Sons & Mudders
I took my 9-year-old son on a date several months ago. He is the middle child who, I feel, is often lost in the shuffle. My 6-year-old daughter demands constant attention. I love spending time with her. She always wants to play with Barbie Dolls. Of course, she is always the cool Barbie with the nicer house and clothes. I have to follow her lead. It’s like high school all over again. I am my 16-year-old son’s chauffeur. Quite frankly, I would like to keep it that way. I am a control freak. Unfortunately, much like the my hips, children grow whether you want them to or not. My son begins Driver’s Ed Class in two weeks. I am not ready for this. That leaves my 9-year-old. He is very independent. He and I don’t get to spend nearly enough time together. I am trying to change that. Over the weekend, we attended an event at his elementary school. For years, father/daughter dances were held at the school. It is a special night for dad’s to bond with their daughters. My son’s school came up with a great event for mothers and sons. The third annual “Sons and Mudders” was held over the weekend. It is an obstacle course with mud; A LOT OF MUD.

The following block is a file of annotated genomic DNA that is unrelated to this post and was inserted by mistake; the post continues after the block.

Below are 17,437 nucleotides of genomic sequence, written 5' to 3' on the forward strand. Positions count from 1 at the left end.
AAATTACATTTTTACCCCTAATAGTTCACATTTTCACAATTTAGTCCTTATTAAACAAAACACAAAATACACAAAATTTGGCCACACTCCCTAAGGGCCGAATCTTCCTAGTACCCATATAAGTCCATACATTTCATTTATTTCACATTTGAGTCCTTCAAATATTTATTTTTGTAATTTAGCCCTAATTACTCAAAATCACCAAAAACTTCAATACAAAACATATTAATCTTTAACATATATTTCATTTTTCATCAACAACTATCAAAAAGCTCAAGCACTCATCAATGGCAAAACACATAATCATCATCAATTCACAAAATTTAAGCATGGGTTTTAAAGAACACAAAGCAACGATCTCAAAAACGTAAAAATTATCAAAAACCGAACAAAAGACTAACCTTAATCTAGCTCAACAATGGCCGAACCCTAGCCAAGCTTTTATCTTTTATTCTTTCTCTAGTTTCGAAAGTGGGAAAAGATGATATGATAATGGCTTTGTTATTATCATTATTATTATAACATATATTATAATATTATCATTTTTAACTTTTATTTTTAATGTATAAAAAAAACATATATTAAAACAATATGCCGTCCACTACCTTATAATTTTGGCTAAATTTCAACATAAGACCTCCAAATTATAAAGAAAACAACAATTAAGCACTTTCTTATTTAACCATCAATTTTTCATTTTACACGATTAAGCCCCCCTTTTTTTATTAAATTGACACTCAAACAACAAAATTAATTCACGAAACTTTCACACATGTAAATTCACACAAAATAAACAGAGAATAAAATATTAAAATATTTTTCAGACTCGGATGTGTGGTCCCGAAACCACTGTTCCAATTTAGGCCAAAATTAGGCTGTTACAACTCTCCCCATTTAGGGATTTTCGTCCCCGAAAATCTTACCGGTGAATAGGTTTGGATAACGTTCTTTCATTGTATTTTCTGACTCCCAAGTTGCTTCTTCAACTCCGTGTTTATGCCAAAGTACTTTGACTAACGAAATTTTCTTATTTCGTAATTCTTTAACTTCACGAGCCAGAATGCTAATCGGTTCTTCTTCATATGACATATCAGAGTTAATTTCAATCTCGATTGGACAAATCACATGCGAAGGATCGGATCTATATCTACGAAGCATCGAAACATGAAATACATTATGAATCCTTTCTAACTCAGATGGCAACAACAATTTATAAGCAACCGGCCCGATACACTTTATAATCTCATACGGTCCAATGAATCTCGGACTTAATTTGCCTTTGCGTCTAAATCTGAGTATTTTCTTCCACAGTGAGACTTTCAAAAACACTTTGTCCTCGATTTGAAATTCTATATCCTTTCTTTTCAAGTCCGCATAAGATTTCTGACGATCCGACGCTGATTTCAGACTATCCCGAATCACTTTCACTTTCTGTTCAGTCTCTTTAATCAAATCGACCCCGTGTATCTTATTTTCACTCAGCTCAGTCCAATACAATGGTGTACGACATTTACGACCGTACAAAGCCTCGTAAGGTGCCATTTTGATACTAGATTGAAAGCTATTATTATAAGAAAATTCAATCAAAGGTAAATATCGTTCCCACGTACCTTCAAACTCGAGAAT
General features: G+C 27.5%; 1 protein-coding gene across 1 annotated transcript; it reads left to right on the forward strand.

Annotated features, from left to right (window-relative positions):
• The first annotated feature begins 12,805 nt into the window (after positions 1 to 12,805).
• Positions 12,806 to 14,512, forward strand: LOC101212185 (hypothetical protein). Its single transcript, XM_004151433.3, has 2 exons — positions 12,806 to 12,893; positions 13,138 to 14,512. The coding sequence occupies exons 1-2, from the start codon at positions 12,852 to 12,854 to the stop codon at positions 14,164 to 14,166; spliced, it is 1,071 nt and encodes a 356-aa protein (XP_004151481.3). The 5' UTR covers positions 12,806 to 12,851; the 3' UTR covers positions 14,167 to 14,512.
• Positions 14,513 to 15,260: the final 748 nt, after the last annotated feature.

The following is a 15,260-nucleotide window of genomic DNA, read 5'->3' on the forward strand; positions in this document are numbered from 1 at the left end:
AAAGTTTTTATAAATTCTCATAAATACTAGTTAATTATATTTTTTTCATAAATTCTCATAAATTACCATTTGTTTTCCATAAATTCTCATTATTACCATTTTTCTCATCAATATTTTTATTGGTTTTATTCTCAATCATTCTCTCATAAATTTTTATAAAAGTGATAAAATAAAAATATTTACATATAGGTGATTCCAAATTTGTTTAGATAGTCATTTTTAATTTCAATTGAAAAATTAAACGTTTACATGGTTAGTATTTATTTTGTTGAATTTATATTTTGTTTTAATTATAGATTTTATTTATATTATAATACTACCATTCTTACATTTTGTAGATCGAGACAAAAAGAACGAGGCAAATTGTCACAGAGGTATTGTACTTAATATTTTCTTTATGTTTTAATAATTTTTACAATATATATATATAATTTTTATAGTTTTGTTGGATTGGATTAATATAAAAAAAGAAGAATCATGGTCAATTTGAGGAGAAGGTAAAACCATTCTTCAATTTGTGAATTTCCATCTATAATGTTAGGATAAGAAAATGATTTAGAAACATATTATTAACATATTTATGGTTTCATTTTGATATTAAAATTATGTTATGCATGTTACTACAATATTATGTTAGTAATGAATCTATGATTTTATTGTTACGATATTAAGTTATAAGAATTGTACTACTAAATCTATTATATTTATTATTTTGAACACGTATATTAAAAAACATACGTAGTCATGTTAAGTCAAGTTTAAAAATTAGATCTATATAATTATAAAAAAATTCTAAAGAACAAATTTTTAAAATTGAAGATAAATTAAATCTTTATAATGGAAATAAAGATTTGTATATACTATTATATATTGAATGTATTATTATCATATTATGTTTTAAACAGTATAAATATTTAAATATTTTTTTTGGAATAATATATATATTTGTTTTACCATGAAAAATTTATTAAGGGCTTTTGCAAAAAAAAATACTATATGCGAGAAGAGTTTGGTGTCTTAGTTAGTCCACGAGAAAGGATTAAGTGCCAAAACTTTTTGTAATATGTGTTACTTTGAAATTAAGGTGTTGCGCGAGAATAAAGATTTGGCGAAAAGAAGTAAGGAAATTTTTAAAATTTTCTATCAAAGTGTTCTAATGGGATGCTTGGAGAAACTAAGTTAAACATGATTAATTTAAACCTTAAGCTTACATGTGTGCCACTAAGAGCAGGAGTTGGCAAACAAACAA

Basically, it is a watered down “Tough Mudder” race. This is the second year my son and I participated. For someone who vacuums daily and washes the countertops more times in a day than a Kardashian looks in the mirror – I was definitely out of my comfort zone. I embraced the experience. I don’t think my son stopped smiling the entire night.
He and my older son (the boy in white) seemed to really enjoy this moment:
I pulled the “I gave birth to you and this is how you repay me” card later that night. Actually, it was all in good fun. I enjoyed not having to bark orders to ‘pick up this’ or ‘clean up that.’ We just played and laughed.
These are memories that I will cherish forever. I hope my middle child remembers these moments, too. I didn’t cram my ass in Yoga pants and roll in the mud for my health. I did it because I love him. That statement will either save me money in therapy or be the reason he needs another session.